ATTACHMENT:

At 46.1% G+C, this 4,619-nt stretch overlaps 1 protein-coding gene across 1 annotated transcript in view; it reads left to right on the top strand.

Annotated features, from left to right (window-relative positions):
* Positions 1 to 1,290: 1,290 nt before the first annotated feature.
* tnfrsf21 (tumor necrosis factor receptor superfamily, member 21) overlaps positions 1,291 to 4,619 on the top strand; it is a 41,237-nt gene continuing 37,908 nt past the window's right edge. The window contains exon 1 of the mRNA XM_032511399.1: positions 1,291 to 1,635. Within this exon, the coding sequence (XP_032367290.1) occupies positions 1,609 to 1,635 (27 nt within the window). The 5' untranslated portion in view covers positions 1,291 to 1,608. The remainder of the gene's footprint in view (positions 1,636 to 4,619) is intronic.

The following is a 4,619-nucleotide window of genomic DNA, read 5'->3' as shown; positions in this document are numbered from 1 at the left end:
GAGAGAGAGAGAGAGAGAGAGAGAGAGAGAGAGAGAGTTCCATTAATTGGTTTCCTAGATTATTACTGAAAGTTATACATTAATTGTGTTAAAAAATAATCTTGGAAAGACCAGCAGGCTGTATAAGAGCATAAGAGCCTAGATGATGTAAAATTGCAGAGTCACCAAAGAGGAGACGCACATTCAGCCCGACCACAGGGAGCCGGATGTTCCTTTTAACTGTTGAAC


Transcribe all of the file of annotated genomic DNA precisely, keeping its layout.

At 46.1% G+C, this 4,619-nt stretch overlaps 1 protein-coding gene across 1 annotated transcript in view; it reads left to right on the top strand.

Annotated features, from left to right (window-relative positions):
* Positions 1 to 1,290: 1,290 nt before the first annotated feature.
* tnfrsf21 (tumor necrosis factor receptor superfamily, member 21) overlaps positions 1,291 to 4,619 on the top strand; it is a 41,237-nt gene continuing 37,908 nt past the window's right edge. The window contains exon 1 of the mRNA XM_032511399.1: positions 1,291 to 1,635. Within this exon, the coding sequence (XP_032367290.1) occupies positions 1,609 to 1,635 (27 nt within the window). The 5' untranslated portion in view covers positions 1,291 to 1,608. The remainder of the gene's footprint in view (positions 1,636 to 4,619) is intronic.

The following is a 4,619-nucleotide window of genomic DNA, read 5'->3' as shown; positions in this document are numbered from 1 at the left end:
GAGAGAGAGAGAGAGAGAGAGAGAGAGAGAGAGAGAGTTCCATTAATTGGTTTCCTAGATTATTACTGAAAGTTATACATTAATTGTGTTAAAAAATAATCTTGGAAAGACCAGCAGGCTGTATAAGAGCATAAGAGCCTAGATGATGTAAAATTGCAGAGTCACCAAAGAGGAGACGCACATTCAGCCCGACCACAGGGAGCCGGATGTTCCTTTTAACTGTTGAAC